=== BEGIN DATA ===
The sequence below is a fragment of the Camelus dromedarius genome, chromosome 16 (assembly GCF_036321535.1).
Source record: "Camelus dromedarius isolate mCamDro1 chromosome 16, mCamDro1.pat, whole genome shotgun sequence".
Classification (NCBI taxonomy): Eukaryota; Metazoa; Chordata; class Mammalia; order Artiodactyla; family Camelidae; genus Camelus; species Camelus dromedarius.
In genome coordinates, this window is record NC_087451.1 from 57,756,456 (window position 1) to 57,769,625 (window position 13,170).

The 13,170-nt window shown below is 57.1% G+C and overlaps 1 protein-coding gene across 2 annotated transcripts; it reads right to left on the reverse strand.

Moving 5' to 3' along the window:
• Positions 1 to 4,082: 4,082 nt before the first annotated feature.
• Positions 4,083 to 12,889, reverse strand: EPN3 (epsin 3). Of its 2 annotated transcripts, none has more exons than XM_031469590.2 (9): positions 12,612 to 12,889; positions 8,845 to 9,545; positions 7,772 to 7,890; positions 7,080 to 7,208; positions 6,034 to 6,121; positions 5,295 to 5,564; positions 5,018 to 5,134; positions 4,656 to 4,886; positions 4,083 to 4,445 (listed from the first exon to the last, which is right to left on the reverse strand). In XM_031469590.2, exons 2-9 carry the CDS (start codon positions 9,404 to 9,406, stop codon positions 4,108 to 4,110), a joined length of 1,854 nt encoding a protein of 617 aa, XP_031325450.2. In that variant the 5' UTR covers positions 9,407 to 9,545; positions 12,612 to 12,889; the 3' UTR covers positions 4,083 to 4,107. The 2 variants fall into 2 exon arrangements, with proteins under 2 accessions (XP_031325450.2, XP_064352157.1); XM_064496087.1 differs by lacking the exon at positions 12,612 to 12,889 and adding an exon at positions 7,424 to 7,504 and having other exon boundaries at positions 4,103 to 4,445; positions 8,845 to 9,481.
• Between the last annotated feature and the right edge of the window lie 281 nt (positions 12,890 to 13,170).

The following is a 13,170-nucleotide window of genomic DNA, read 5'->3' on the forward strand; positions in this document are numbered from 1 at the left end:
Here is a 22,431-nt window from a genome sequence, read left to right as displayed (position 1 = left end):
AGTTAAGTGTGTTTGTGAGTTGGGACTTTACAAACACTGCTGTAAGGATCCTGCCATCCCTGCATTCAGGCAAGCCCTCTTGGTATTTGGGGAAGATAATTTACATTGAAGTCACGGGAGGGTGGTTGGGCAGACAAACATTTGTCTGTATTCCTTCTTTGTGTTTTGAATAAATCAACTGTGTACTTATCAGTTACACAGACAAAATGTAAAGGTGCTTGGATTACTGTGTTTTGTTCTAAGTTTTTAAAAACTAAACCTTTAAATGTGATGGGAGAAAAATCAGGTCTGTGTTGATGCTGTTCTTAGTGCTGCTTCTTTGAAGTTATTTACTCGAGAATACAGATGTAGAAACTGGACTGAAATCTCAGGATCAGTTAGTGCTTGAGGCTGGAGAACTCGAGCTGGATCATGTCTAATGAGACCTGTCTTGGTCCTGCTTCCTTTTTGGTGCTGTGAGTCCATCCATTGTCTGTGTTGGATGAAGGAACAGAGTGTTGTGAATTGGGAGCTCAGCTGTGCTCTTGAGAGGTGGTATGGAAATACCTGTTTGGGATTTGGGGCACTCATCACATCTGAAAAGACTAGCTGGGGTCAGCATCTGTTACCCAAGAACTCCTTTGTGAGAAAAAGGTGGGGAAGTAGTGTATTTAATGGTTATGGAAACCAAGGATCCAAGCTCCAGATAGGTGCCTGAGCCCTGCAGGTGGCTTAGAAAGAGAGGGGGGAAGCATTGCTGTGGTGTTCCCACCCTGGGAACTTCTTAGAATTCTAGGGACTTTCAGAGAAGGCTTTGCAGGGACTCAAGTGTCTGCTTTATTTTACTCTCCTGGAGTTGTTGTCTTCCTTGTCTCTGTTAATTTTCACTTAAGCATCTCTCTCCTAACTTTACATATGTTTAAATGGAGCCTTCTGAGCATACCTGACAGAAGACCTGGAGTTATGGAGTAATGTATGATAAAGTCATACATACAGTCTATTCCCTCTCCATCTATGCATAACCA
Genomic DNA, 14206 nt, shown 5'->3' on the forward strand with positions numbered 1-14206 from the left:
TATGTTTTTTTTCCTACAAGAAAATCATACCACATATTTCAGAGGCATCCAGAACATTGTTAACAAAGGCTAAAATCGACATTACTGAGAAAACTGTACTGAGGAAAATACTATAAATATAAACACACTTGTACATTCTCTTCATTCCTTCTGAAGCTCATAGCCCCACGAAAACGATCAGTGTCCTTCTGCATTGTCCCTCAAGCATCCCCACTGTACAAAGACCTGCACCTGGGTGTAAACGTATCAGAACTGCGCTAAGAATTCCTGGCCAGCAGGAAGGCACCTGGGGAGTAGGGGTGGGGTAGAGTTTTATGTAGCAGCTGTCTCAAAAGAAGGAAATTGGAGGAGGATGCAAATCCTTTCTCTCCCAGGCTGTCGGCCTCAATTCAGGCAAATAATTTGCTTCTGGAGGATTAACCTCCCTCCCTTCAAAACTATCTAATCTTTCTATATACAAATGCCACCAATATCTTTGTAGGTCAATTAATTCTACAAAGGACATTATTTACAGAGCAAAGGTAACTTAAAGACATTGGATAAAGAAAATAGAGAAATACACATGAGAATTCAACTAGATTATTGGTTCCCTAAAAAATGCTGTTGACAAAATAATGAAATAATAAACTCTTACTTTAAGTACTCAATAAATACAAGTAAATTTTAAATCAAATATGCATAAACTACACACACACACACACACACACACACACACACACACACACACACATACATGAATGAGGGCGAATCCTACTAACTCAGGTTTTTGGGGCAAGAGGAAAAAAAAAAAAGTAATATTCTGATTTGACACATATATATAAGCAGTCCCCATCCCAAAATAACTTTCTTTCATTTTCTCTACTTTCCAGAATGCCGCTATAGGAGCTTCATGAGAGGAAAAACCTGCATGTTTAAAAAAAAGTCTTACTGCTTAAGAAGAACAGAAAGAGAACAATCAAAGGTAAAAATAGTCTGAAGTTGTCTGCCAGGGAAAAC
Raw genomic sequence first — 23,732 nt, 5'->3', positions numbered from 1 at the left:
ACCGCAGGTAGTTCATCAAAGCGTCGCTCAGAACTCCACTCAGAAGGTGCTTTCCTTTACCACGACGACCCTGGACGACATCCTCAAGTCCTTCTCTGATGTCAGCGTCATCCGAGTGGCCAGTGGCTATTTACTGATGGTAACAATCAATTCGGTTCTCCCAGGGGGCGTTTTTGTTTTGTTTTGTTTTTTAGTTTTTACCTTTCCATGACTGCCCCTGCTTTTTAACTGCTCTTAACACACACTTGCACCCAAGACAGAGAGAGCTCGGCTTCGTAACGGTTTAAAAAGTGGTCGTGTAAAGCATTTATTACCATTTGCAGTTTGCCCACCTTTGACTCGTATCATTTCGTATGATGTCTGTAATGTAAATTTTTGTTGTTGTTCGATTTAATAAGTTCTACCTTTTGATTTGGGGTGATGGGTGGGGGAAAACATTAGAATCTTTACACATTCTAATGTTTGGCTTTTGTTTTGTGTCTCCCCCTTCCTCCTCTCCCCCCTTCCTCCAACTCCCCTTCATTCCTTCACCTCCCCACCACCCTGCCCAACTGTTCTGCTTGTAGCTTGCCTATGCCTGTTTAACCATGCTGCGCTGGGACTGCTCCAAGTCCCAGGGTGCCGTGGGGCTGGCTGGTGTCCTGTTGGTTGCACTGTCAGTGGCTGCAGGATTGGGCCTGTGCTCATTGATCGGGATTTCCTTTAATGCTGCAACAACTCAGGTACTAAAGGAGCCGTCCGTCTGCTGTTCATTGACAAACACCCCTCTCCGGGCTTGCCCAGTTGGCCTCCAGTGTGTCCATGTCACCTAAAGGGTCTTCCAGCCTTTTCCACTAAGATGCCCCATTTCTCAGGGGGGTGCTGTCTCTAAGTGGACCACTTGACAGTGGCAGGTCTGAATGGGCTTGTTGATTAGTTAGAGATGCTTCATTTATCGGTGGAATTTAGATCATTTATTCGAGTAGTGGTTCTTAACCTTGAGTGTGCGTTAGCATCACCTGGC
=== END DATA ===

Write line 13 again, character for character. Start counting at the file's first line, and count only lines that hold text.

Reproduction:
Genomic DNA, 14206 nt, shown 5'->3' on the forward strand with positions numbered 1-14206 from the left: